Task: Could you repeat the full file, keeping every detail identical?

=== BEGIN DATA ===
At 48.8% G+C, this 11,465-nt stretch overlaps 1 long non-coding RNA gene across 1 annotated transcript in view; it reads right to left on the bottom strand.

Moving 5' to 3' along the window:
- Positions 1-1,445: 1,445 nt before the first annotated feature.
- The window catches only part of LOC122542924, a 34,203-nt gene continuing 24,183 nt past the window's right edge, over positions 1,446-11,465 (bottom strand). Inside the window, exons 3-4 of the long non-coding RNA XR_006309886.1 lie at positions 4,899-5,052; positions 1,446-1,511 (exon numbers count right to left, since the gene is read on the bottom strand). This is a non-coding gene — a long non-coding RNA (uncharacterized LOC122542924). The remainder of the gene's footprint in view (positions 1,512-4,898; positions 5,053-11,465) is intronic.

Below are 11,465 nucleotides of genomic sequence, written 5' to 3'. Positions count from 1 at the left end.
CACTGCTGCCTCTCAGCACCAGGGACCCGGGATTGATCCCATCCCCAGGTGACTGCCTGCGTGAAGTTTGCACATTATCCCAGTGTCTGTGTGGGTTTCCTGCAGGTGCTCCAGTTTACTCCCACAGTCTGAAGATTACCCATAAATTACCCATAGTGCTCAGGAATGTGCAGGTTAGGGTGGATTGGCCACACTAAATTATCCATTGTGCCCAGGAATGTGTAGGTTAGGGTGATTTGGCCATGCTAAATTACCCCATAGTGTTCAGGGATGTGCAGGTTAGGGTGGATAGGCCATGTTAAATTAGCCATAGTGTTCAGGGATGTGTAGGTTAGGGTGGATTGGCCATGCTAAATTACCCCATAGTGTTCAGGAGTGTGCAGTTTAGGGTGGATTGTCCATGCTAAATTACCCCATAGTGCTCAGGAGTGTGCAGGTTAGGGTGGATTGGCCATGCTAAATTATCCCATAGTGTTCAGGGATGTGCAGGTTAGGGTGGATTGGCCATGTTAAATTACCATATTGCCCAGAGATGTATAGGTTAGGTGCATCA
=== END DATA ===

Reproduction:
At 48.8% G+C, this 11,465-nt stretch overlaps 1 long non-coding RNA gene across 1 annotated transcript in view; it reads right to left on the bottom strand.

Moving 5' to 3' along the window:
- Positions 1-1,445: 1,445 nt before the first annotated feature.
- The window catches only part of LOC122542924, a 34,203-nt gene continuing 24,183 nt past the window's right edge, over positions 1,446-11,465 (bottom strand). Inside the window, exons 3-4 of the long non-coding RNA XR_006309886.1 lie at positions 4,899-5,052; positions 1,446-1,511 (exon numbers count right to left, since the gene is read on the bottom strand). This is a non-coding gene — a long non-coding RNA (uncharacterized LOC122542924). The remainder of the gene's footprint in view (positions 1,512-4,898; positions 5,053-11,465) is intronic.

Below are 11,465 nucleotides of genomic sequence, written 5' to 3'. Positions count from 1 at the left end.
CACTGCTGCCTCTCAGCACCAGGGACCCGGGATTGATCCCATCCCCAGGTGACTGCCTGCGTGAAGTTTGCACATTATCCCAGTGTCTGTGTGGGTTTCCTGCAGGTGCTCCAGTTTACTCCCACAGTCTGAAGATTACCCATAAATTACCCATAGTGCTCAGGAATGTGCAGGTTAGGGTGGATTGGCCACACTAAATTATCCATTGTGCCCAGGAATGTGTAGGTTAGGGTGATTTGGCCATGCTAAATTACCCCATAGTGTTCAGGGATGTGCAGGTTAGGGTGGATAGGCCATGTTAAATTAGCCATAGTGTTCAGGGATGTGTAGGTTAGGGTGGATTGGCCATGCTAAATTACCCCATAGTGTTCAGGAGTGTGCAGTTTAGGGTGGATTGTCCATGCTAAATTACCCCATAGTGCTCAGGAGTGTGCAGGTTAGGGTGGATTGGCCATGCTAAATTATCCCATAGTGTTCAGGGATGTGCAGGTTAGGGTGGATTGGCCATGTTAAATTACCATATTGCCCAGAGATGTATAGGTTAGGTGCATCA